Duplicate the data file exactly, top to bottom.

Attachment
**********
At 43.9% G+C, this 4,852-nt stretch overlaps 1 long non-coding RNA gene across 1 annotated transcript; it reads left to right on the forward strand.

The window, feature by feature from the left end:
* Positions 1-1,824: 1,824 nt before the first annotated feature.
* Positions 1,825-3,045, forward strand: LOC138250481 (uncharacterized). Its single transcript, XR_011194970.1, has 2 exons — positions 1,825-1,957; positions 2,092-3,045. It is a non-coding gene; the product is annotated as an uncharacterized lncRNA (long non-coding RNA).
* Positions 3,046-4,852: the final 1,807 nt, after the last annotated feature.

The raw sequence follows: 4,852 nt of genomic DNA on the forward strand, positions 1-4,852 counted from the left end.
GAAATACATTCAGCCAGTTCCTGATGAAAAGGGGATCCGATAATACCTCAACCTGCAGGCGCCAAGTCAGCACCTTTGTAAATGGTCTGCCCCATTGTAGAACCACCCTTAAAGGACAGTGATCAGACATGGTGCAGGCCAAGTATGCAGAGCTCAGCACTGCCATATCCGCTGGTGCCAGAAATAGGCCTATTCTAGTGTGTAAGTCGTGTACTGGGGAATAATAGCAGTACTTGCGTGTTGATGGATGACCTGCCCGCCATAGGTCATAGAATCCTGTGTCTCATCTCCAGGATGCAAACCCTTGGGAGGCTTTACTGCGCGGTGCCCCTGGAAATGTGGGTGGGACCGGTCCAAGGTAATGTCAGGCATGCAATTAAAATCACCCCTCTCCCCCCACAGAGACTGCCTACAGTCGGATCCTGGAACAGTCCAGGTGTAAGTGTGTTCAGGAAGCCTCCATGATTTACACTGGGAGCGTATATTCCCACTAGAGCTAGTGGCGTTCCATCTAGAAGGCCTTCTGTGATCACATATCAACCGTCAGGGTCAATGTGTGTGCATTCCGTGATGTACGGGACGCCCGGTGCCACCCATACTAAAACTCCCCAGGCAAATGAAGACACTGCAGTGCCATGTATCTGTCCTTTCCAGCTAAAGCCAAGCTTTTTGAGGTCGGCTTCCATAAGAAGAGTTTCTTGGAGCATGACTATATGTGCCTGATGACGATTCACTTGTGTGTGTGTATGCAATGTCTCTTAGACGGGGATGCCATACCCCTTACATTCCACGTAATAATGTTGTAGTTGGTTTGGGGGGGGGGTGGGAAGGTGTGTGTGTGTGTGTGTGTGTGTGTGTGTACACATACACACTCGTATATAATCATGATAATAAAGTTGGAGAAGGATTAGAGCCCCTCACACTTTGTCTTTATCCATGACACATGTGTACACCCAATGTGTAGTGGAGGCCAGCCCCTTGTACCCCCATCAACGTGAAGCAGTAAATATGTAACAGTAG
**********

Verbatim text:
At 43.9% G+C, this 4,852-nt stretch overlaps 1 long non-coding RNA gene across 1 annotated transcript; it reads left to right on the forward strand.

The window, feature by feature from the left end:
* Positions 1-1,824: 1,824 nt before the first annotated feature.
* Positions 1,825-3,045, forward strand: LOC138250481 (uncharacterized). Its single transcript, XR_011194970.1, has 2 exons — positions 1,825-1,957; positions 2,092-3,045. It is a non-coding gene; the product is annotated as an uncharacterized lncRNA (long non-coding RNA).
* Positions 3,046-4,852: the final 1,807 nt, after the last annotated feature.

The raw sequence follows: 4,852 nt of genomic DNA on the forward strand, positions 1-4,852 counted from the left end.
GAAATACATTCAGCCAGTTCCTGATGAAAAGGGGATCCGATAATACCTCAACCTGCAGGCGCCAAGTCAGCACCTTTGTAAATGGTCTGCCCCATTGTAGAACCACCCTTAAAGGACAGTGATCAGACATGGTGCAGGCCAAGTATGCAGAGCTCAGCACTGCCATATCCGCTGGTGCCAGAAATAGGCCTATTCTAGTGTGTAAGTCGTGTACTGGGGAATAATAGCAGTACTTGCGTGTTGATGGATGACCTGCCCGCCATAGGTCATAGAATCCTGTGTCTCATCTCCAGGATGCAAACCCTTGGGAGGCTTTACTGCGCGGTGCCCCTGGAAATGTGGGTGGGACCGGTCCAAGGTAATGTCAGGCATGCAATTAAAATCACCCCTCTCCCCCCACAGAGACTGCCTACAGTCGGATCCTGGAACAGTCCAGGTGTAAGTGTGTTCAGGAAGCCTCCATGATTTACACTGGGAGCGTATATTCCCACTAGAGCTAGTGGCGTTCCATCTAGAAGGCCTTCTGTGATCACATATCAACCGTCAGGGTCAATGTGTGTGCATTCCGTGATGTACGGGACGCCCGGTGCCACCCATACTAAAACTCCCCAGGCAAATGAAGACACTGCAGTGCCATGTATCTGTCCTTTCCAGCTAAAGCCAAGCTTTTTGAGGTCGGCTTCCATAAGAAGAGTTTCTTGGAGCATGACTATATGTGCCTGATGACGATTCACTTGTGTGTGTGTATGCAATGTCTCTTAGACGGGGATGCCATACCCCTTACATTCCACGTAATAATGTTGTAGTTGGTTTGGGGGGGGGGTGGGAAGGTGTGTGTGTGTGTGTGTGTGTGTGTGTGTACACATACACACTCGTATATAATCATGATAATAAAGTTGGAGAAGGATTAGAGCCCCTCACACTTTGTCTTTATCCATGACACATGTGTACACCCAATGTGTAGTGGAGGCCAGCCCCTTGTACCCCCATCAACGTGAAGCAGTAAATATGTAACAGTAG